April 15, 2013 by Decorum DIYer
Happy Monday, all!
In keeping with my personal goal of transforming my 1960’s rancher, I’d like to share with you a moodboard for our dark, narrow, long hallway.
“Who needs a moodboard for a hallway?”, you may be asking yourself.
Well, I do.
Allow me to show you my dismal hallway:
As I said, it is long (just over 19 feet), dark, and narrow. There isn’t room for a stick of furniture and the walls and ceiling are perforated with doors, vents, lights, and the like.
We usually keep all of the doors closed (that is why it is so dark), so that our youngest doesn’t venture into the bedrooms and bathroom without an adult. Trust me, only trouble is awaiting him on the other side of those doors.
The ceiling has four (4), count them, 1-2-3-4, elements that must be tamed.
The ever important, but unattractive, smoke detector/carbon monoxide alarm:
The whole house fan, which is covered by a sheet of plywood
to keep out drafts during the winter:
Attic access door and drop-down ladder:
And, we have one hall light of which I am not very fond.
I don’t mind the light itself, but I don’t like it aesthetically, nor functionally, for the hallway.
Here is our hallway with the light on:
We still have a baby gate on my daughter’s room. Since Ascher is still in a crib (although he has been known to crawl out onto the changing table. Hey, it’s a small room and the proximity of the furniture cannot be avoided.), we use the gate on Claire’s door as a way to keep her door open (for light into the hallway and to have an earshot of her when she is in her room alone) and keep Ascher out of her room. Our rule for Ascher is that he is not allowed in any of the rooms without an adult, as there is simply too much for him to get into, both to make a mess and injure himself.
If Ascher is asleep, we keep all of the doors open for light (except his door, of course). It is a bit better:
As to functionality (can you tell I spend a lot of time thinking about the hallway lighting situation?), I’d like to create some dutch doors for all of the bedroom doors. I think the bathroom door should maintain itself fully intact, don’t you?
(Via ‘The Diligent One‘)
I’d also like to change out the basement door (the first one on the left) to a nine or twelve lite door.
Something like this:
I think the above would do the following:
- Give the hallway some character and break up the bevy of boring doors
- Provide natural light to the equally narrow and dark basement stair well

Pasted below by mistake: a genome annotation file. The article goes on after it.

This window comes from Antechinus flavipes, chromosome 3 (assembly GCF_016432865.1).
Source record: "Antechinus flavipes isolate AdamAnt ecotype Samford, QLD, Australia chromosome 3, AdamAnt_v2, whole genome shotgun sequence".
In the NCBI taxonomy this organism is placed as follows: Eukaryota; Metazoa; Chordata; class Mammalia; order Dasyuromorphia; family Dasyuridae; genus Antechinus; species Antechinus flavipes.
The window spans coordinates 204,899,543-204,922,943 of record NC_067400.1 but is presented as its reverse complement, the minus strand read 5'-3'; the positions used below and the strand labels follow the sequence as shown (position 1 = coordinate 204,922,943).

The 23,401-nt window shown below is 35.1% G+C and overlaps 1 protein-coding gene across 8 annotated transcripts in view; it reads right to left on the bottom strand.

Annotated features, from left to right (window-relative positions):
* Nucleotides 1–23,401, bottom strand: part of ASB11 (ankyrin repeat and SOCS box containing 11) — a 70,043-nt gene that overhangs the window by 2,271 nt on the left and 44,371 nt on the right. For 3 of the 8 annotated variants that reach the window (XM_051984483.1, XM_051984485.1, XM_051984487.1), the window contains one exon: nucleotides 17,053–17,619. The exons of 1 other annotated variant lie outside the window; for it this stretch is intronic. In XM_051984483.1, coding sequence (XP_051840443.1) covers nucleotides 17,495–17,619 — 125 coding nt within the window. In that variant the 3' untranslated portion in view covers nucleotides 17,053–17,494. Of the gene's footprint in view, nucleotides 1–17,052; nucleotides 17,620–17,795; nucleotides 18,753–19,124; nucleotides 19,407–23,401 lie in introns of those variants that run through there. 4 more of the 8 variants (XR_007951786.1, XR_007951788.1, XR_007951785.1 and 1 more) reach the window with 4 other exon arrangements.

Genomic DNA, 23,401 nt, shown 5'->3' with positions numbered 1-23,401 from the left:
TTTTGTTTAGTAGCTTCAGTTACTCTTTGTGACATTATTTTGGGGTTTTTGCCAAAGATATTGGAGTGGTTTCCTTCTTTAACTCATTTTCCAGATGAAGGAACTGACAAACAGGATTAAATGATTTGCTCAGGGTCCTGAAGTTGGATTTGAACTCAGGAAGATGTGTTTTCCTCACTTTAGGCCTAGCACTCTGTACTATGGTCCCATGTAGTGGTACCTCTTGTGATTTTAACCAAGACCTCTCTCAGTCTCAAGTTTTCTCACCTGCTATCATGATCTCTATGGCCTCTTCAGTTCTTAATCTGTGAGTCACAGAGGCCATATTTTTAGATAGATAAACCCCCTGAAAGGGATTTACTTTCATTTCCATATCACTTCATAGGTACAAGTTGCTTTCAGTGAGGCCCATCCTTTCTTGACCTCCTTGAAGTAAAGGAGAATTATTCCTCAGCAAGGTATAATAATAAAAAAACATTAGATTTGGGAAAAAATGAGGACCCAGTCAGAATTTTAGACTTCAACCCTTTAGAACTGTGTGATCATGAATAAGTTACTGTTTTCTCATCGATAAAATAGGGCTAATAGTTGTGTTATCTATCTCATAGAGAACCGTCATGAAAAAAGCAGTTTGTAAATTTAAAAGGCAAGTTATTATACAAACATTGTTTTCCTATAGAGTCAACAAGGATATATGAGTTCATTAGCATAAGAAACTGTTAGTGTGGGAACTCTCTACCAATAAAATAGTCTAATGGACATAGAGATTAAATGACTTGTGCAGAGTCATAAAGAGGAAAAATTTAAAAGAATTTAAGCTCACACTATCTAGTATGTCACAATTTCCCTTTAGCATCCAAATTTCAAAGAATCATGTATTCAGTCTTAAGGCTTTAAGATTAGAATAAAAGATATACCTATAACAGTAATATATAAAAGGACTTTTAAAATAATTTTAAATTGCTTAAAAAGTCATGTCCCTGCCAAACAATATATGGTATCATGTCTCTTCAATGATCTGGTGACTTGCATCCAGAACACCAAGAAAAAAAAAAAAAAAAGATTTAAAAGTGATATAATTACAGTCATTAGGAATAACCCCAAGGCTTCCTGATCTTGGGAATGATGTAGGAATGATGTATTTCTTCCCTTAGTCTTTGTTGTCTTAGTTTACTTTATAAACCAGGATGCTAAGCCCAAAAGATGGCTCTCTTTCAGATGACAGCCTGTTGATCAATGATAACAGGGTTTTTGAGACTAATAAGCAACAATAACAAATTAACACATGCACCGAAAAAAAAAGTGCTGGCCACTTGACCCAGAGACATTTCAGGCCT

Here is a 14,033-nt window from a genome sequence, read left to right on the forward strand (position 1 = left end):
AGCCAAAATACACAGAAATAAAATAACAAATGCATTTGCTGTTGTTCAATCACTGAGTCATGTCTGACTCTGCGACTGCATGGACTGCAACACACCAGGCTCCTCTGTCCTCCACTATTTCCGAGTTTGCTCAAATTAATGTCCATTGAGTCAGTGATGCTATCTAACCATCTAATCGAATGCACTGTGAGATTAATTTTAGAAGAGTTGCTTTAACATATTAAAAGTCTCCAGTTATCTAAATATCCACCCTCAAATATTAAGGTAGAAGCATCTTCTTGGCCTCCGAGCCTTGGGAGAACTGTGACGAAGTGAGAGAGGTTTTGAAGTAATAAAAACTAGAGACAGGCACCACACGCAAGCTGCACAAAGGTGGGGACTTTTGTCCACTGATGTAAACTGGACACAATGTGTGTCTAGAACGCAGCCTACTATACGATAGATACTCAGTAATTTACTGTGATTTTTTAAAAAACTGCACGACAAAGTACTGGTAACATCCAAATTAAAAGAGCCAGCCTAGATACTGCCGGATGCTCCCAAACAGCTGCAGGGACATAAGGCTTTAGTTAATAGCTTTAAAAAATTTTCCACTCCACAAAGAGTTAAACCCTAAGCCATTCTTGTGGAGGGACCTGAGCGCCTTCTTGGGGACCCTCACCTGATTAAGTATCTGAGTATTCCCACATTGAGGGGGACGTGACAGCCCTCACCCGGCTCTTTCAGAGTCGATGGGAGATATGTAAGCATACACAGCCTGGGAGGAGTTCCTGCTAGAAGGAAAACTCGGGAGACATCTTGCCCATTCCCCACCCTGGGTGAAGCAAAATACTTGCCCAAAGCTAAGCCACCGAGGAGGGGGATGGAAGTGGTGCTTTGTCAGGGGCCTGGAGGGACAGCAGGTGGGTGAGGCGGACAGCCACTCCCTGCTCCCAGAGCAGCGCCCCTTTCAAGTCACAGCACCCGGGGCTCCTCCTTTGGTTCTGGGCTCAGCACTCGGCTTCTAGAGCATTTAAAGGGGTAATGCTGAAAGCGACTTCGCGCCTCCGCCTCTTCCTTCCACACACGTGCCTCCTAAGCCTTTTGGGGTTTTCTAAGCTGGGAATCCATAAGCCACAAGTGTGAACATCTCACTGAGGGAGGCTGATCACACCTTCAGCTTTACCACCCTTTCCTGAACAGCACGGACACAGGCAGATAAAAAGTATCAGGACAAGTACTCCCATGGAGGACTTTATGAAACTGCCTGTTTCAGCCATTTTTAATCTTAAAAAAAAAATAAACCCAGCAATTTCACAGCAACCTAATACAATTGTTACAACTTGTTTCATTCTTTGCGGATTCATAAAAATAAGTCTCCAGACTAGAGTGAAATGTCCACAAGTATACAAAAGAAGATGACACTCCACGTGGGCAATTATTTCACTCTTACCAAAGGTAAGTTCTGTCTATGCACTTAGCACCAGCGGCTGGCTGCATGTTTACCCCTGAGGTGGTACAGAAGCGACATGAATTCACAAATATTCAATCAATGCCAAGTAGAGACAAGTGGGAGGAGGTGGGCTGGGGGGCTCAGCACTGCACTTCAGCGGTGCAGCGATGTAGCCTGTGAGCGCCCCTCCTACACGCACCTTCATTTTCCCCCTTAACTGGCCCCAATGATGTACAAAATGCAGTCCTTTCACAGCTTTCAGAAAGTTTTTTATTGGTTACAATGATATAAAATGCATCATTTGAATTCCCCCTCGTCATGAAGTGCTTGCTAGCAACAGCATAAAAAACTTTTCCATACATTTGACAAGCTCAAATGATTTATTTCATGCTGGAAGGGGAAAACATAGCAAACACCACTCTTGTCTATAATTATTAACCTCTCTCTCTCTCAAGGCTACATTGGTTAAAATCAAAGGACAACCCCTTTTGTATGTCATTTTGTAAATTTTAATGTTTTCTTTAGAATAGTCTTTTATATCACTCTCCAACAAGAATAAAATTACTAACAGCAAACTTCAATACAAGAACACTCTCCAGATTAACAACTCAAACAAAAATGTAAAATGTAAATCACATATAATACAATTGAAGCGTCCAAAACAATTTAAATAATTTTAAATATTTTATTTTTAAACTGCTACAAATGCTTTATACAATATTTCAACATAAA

- Allow individuals to see other individuals entering/exiting the basement to avoid accidents. Currently, one is blindly opening the basement door into the hallway when returning to the first floor.
- The 3/4 window style would still allow for our cat door. We keep the basement door closed and locked at all time to avoid unintended falls down the basement stairway, mostly by our youngest one. He is tall enough to reach the door knob. It is only a matter of time before he figures out how to turn the door knob handle.
Aside from these practical conundrums, I want to elevate the hallway into an attractive and functional space; not just a passageway.
Here’s my vision:
Please visit my ‘Hallway’ Pinterest page to view above items and original sources.
Here are the changes and additions, I’d like to make:
- Maintain the current wall color of Valspar’s ‘Lyndhurst Mushroom’ (also currently my living room color), but paint the trim a creamy white
- Paint all of the doors a high gloss black
- Refashion all of the bedroom doors into dutch doors (the lower and upper halves of the door function independently)
- Replace the basement door with a 9 or 12 lite, 3/4 window style door
- Install bead board on the ceiling and paint it a creamy white
- Cover the attic access door and house fan cover (really just a sheet of plywood) with the bead board for a more seamless and cohesive look
- Change out the hallway light. I have several options in mind: flush mount drum shade; track lighting to focus on family tree, gallery, and artwork; or a combination flush mount with multiple lights that move independently
- Paint a tree on the 75″ wall (the wall on the right) and add family photos in the form of a genealogical tree.
- Hang a grid gallery high on the 117″ wall (the wall to the left) that features current photos of my children
- Create a rotating, clothesline, children’s artwork display under the grid gallery on the 117″ wall
- Update the floor runner, new pattern/color?
So, what are your thoughts?
Can you see my vision?
Do you have any suggestions or pearls of wisdom from experience?
I’d love to hear from you!
Until next time…, happy decorating!